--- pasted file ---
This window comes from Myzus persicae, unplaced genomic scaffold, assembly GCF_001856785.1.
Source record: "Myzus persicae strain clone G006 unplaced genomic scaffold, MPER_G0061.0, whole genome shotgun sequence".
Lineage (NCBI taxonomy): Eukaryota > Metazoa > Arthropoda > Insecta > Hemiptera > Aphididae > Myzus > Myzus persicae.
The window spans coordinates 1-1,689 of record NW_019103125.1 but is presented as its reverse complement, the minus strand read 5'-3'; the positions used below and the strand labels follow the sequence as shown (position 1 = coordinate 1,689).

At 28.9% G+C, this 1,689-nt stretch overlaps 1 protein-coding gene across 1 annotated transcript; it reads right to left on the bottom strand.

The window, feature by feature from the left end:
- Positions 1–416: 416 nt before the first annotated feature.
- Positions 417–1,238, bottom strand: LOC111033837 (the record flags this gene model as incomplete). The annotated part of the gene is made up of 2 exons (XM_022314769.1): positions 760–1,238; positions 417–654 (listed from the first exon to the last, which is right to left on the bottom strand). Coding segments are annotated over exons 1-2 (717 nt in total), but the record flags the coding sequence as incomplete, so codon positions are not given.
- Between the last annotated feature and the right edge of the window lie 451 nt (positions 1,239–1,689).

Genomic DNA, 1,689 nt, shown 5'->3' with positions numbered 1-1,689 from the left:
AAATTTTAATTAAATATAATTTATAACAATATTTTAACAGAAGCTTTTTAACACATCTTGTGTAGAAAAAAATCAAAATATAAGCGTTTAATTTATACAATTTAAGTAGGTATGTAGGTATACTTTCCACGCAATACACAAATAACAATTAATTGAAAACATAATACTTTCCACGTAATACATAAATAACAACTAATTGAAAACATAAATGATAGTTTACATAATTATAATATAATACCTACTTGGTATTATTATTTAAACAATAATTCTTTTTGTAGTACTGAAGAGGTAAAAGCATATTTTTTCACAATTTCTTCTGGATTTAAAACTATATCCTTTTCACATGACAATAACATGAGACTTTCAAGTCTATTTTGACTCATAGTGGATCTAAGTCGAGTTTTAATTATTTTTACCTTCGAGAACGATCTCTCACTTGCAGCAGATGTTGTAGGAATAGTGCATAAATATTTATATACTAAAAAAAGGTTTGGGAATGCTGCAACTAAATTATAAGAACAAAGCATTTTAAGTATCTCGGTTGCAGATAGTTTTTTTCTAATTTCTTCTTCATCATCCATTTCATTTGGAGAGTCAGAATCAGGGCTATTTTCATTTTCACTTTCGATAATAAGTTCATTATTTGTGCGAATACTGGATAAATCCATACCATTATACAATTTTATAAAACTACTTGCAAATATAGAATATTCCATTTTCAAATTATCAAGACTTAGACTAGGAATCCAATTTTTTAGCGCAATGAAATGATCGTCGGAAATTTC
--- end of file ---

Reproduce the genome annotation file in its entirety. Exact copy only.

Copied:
This window comes from Myzus persicae, unplaced genomic scaffold, assembly GCF_001856785.1.
Source record: "Myzus persicae strain clone G006 unplaced genomic scaffold, MPER_G0061.0, whole genome shotgun sequence".
Lineage (NCBI taxonomy): Eukaryota > Metazoa > Arthropoda > Insecta > Hemiptera > Aphididae > Myzus > Myzus persicae.
The window spans coordinates 1-1,689 of record NW_019103125.1 but is presented as its reverse complement, the minus strand read 5'-3'; the positions used below and the strand labels follow the sequence as shown (position 1 = coordinate 1,689).

At 28.9% G+C, this 1,689-nt stretch overlaps 1 protein-coding gene across 1 annotated transcript; it reads right to left on the bottom strand.

The window, feature by feature from the left end:
- Positions 1–416: 416 nt before the first annotated feature.
- Positions 417–1,238, bottom strand: LOC111033837 (the record flags this gene model as incomplete). The annotated part of the gene is made up of 2 exons (XM_022314769.1): positions 760–1,238; positions 417–654 (listed from the first exon to the last, which is right to left on the bottom strand). Coding segments are annotated over exons 1-2 (717 nt in total), but the record flags the coding sequence as incomplete, so codon positions are not given.
- Between the last annotated feature and the right edge of the window lie 451 nt (positions 1,239–1,689).

Genomic DNA, 1,689 nt, shown 5'->3' with positions numbered 1-1,689 from the left:
AAATTTTAATTAAATATAATTTATAACAATATTTTAACAGAAGCTTTTTAACACATCTTGTGTAGAAAAAAATCAAAATATAAGCGTTTAATTTATACAATTTAAGTAGGTATGTAGGTATACTTTCCACGCAATACACAAATAACAATTAATTGAAAACATAATACTTTCCACGTAATACATAAATAACAACTAATTGAAAACATAAATGATAGTTTACATAATTATAATATAATACCTACTTGGTATTATTATTTAAACAATAATTCTTTTTGTAGTACTGAAGAGGTAAAAGCATATTTTTTCACAATTTCTTCTGGATTTAAAACTATATCCTTTTCACATGACAATAACATGAGACTTTCAAGTCTATTTTGACTCATAGTGGATCTAAGTCGAGTTTTAATTATTTTTACCTTCGAGAACGATCTCTCACTTGCAGCAGATGTTGTAGGAATAGTGCATAAATATTTATATACTAAAAAAAGGTTTGGGAATGCTGCAACTAAATTATAAGAACAAAGCATTTTAAGTATCTCGGTTGCAGATAGTTTTTTTCTAATTTCTTCTTCATCATCCATTTCATTTGGAGAGTCAGAATCAGGGCTATTTTCATTTTCACTTTCGATAATAAGTTCATTATTTGTGCGAATACTGGATAAATCCATACCATTATACAATTTTATAAAACTACTTGCAAATATAGAATATTCCATTTTCAAATTATCAAGACTTAGACTAGGAATCCAATTTTTTAGCGCAATGAAATGATCGTCGGAAATTTC